Altered brain structure in pathological narcissism

A far-reaching disorder of the self-esteem is denoted as a narcissistic personality disorder. Persons with pathological narcissism on the one hand suffer from feelings of inferiority, while on the other hand projecting themselves to the world as arrogant, disparaging and self-absorbed. One of the key features of a narcissistic personality disorder is the lack of empathy. Although patients suffering from such a disorder are well able to recognize what other persons feel, think and intent, they display little compassion.

In this study, the team of scientists led by Privatdozent Dr. Stefan Röpke from the Charité Department of Psychiatry and Director of the working group, have for the first time demonstrated the structural correlate of this deficit. They analyzed a total of 34 test subjects, of which 17 suffered from a narcissistic personality disorder. By means of various tests, the researchers had already revealed in a preliminary study that these patients actually exhibit a deficit of the ability to emphasize. Using (MRI) methods, the scientists measured the thickness of the patients' cerebral cortex. The cerebral cortex forms the external nerve cell layer of the brain. The findings revealed that those subjects suffering from narcissistic personality disorder exhibited structural abnormalities in precisely that region of the brain, which is involved in the processing and generation of compassion. For patients with narcissism, this region of the was markedly reduced in thickness compared to the control group.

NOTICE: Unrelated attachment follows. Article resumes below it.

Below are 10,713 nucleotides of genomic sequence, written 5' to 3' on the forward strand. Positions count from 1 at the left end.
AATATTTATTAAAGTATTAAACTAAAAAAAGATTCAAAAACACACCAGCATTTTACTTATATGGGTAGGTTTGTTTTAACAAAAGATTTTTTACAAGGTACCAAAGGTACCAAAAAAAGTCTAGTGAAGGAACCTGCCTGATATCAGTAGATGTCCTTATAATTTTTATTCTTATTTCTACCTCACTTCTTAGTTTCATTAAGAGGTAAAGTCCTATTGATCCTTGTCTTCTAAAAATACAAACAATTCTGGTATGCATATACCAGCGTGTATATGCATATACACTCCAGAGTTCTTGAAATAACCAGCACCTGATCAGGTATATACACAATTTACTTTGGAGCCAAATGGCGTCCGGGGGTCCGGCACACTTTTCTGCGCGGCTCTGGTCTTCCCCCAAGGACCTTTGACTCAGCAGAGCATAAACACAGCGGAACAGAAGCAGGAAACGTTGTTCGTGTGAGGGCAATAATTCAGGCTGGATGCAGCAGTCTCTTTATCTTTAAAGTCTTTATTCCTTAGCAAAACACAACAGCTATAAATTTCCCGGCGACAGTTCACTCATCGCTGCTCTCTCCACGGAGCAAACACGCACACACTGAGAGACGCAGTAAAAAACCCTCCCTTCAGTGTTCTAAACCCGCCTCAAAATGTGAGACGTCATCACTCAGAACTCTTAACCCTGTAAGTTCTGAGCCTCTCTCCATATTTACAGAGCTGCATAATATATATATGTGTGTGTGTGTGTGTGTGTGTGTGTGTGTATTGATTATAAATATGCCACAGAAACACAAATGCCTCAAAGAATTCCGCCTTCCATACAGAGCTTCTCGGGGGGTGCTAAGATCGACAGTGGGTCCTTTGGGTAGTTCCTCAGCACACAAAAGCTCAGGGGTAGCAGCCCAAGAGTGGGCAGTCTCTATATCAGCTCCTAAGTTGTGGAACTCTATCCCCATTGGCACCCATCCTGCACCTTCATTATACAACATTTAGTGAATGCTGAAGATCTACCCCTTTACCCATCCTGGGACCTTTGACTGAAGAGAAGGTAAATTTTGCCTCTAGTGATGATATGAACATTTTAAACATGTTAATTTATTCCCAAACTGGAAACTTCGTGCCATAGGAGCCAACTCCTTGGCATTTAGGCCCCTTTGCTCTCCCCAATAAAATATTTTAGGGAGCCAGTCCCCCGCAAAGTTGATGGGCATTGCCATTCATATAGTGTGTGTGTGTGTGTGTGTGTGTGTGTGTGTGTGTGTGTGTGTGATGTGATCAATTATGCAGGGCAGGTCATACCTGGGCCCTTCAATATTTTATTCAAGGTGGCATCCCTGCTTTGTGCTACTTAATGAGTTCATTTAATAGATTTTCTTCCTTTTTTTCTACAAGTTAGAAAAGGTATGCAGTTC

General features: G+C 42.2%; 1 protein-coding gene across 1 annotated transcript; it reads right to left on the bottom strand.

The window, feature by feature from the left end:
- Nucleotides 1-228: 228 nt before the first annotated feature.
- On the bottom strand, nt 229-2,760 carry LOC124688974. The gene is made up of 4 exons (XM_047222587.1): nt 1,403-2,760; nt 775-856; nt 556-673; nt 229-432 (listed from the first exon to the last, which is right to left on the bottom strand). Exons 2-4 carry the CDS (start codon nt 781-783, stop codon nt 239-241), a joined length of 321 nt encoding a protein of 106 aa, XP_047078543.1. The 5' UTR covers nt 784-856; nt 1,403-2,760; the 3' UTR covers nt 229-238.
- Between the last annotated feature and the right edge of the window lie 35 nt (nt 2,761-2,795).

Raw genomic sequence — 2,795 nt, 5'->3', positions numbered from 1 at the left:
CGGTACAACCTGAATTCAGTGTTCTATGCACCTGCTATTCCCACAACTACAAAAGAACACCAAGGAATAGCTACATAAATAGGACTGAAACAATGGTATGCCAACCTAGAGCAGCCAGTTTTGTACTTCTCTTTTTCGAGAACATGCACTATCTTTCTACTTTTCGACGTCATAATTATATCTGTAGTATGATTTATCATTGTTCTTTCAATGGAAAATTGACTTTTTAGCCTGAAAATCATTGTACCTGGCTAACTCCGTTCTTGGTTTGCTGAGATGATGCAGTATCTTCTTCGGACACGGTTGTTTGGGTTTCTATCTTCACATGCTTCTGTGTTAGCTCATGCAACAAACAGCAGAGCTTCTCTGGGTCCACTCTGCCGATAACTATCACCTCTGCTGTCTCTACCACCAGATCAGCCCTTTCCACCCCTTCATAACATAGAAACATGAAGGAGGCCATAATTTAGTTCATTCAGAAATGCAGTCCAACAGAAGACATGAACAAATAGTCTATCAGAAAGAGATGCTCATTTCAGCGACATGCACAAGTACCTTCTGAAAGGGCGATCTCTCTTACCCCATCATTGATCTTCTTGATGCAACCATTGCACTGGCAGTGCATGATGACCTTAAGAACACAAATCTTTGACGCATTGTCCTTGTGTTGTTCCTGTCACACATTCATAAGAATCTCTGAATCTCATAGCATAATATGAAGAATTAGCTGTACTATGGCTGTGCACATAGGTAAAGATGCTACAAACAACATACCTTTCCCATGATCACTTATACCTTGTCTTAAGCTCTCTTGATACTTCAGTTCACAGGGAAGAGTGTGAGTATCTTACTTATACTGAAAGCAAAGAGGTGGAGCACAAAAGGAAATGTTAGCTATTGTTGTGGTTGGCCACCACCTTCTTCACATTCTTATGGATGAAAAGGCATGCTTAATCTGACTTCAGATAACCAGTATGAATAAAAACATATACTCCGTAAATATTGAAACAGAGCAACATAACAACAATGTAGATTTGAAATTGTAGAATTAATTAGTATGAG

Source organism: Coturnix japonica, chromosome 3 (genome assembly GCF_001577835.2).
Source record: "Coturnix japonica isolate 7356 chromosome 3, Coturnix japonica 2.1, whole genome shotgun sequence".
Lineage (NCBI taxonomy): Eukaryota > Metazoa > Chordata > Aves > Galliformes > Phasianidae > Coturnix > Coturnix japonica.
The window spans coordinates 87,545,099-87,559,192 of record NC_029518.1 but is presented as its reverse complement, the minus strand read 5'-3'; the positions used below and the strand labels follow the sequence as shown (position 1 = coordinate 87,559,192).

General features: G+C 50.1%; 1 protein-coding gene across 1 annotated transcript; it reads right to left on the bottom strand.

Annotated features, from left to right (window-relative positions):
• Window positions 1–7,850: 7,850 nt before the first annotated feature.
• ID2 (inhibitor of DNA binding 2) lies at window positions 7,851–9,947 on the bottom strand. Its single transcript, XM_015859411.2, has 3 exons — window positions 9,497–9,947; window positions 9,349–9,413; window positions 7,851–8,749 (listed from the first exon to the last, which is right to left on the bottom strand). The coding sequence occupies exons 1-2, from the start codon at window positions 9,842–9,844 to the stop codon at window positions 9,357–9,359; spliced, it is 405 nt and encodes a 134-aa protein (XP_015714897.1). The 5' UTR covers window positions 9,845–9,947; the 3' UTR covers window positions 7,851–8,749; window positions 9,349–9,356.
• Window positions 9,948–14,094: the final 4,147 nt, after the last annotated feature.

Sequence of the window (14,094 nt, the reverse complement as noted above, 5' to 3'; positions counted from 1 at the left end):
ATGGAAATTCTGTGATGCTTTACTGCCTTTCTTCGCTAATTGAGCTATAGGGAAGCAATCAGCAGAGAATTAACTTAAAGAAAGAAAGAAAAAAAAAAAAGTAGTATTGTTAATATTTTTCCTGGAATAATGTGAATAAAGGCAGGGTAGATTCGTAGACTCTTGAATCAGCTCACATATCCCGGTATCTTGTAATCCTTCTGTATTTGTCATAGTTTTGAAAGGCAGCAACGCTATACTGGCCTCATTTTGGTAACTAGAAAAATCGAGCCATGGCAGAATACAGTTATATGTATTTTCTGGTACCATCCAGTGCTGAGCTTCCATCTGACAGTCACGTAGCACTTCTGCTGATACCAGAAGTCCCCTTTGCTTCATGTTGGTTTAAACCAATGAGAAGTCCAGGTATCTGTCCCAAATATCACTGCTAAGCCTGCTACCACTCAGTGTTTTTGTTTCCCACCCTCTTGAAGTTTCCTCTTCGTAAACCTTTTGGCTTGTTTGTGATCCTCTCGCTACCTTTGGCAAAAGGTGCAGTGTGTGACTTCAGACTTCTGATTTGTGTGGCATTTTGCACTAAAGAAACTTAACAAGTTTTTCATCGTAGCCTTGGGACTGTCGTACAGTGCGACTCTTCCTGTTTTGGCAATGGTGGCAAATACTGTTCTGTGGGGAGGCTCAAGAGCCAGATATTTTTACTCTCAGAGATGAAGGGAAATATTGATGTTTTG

"Our data shows that the amount of empathy is directly correlated to the volume of gray of the corresponding cortical representation in the insular region, and that the patients with narcissism exhibit a structural deficit in exactly this area," states Dr. Röpke, commenting on the findings. "Building on this initial structural data, we are currently attempting to use functional imaging (fMRI) to understand better how the brains of patients with narcissistic personality disorder work."

More information: Schulze, L. et al. Gray matter abnormalities in patients with narcissistic personality disorder. Journal of Psychiatric Research, 17 June 2013 (10.1016/j.jpsychires.2013.05.017).

add to favorites email to friend print save as pdf

Related Stories

In dating game, narcissists get the girl

May 31, 2013

(HealthDay News)—Men with high levels of narcissism—an unrealistically positive self-image coupled with feelings of entitlement—have an easier time than others attracting a potential mate, new German research says.

Recommended for you

Teenage self-harm linked to problems in later life

5 hours ago

Those who self-harm as teenagers are more at risk of developing mental health and substance misuse problems as adults, new research from the biggest study of its kind in the UK has revealed.

User comments